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|Related to||Golden Week (Japan), World Environment Day|
The present observation of Greenery Day (みどりの日, Midori no Hi) as a national holiday in Japan stems from the celebration of the birthday of the Emperor Shōwa (Hirohito, who lived from 1901 to 1989) on April 29 every year during the Shōwa era (1926-1989). In 1989, following the ascension of the Emperor Akihito to the Chrysanthemum Throne, the name of the holiday was changed from "Birthday of the Emperor" to "Greenery Day". Officially, as its name suggests, it is a day to commune with nature and to be thankful for blessings. The day was renamed to "Greenery Day" to acknowledge the controversial wartime emperor's love for plants without directly mentioning his name. However, in practice it is seen as just another day that expands the Japanese Golden Week vacation.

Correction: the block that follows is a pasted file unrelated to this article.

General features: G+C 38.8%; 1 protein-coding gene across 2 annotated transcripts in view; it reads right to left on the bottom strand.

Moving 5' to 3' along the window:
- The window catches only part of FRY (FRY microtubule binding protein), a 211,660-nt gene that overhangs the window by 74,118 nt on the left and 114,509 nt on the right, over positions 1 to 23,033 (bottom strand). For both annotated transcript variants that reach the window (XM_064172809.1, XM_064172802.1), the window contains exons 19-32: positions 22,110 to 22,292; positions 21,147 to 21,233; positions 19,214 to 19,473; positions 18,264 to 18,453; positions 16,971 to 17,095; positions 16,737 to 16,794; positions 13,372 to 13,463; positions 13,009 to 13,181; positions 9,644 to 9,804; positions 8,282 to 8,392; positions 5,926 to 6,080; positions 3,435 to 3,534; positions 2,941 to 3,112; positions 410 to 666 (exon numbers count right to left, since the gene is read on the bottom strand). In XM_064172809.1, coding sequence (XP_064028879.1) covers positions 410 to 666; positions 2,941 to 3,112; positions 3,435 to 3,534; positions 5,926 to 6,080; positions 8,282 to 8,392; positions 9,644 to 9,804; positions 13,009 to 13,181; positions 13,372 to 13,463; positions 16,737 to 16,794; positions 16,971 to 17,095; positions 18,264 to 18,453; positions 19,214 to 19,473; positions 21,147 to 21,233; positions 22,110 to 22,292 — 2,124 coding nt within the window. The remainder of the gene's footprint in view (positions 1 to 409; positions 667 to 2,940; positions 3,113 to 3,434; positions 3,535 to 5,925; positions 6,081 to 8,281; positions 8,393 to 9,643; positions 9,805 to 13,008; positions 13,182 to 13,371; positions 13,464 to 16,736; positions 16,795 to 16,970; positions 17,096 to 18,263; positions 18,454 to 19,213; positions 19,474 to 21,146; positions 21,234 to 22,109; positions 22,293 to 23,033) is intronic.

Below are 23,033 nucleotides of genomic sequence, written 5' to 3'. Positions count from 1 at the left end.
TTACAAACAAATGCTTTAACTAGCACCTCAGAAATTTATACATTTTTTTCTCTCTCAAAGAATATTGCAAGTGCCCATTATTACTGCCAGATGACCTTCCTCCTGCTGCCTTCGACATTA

In 2007, Greenery Day moved to May 4, and April 29 was changed to Shōwa Day in accordance with a 2005 revision of the law pertaining to public holidays. The Shōwa Emperor reigned for 62 years and 2 weeks. On May 3, 1947, he became a symbol of Japan by the new constitution of the country.
|Years||April 29||May 4|
|before 1988||The Emperor's Birthday||Non-holiday|
|1988||The Emperor's Birthday||National day of rest|
|1989–2006||Greenery Day||National day of rest|
|2007–||Shōwa Day||Greenery Day|
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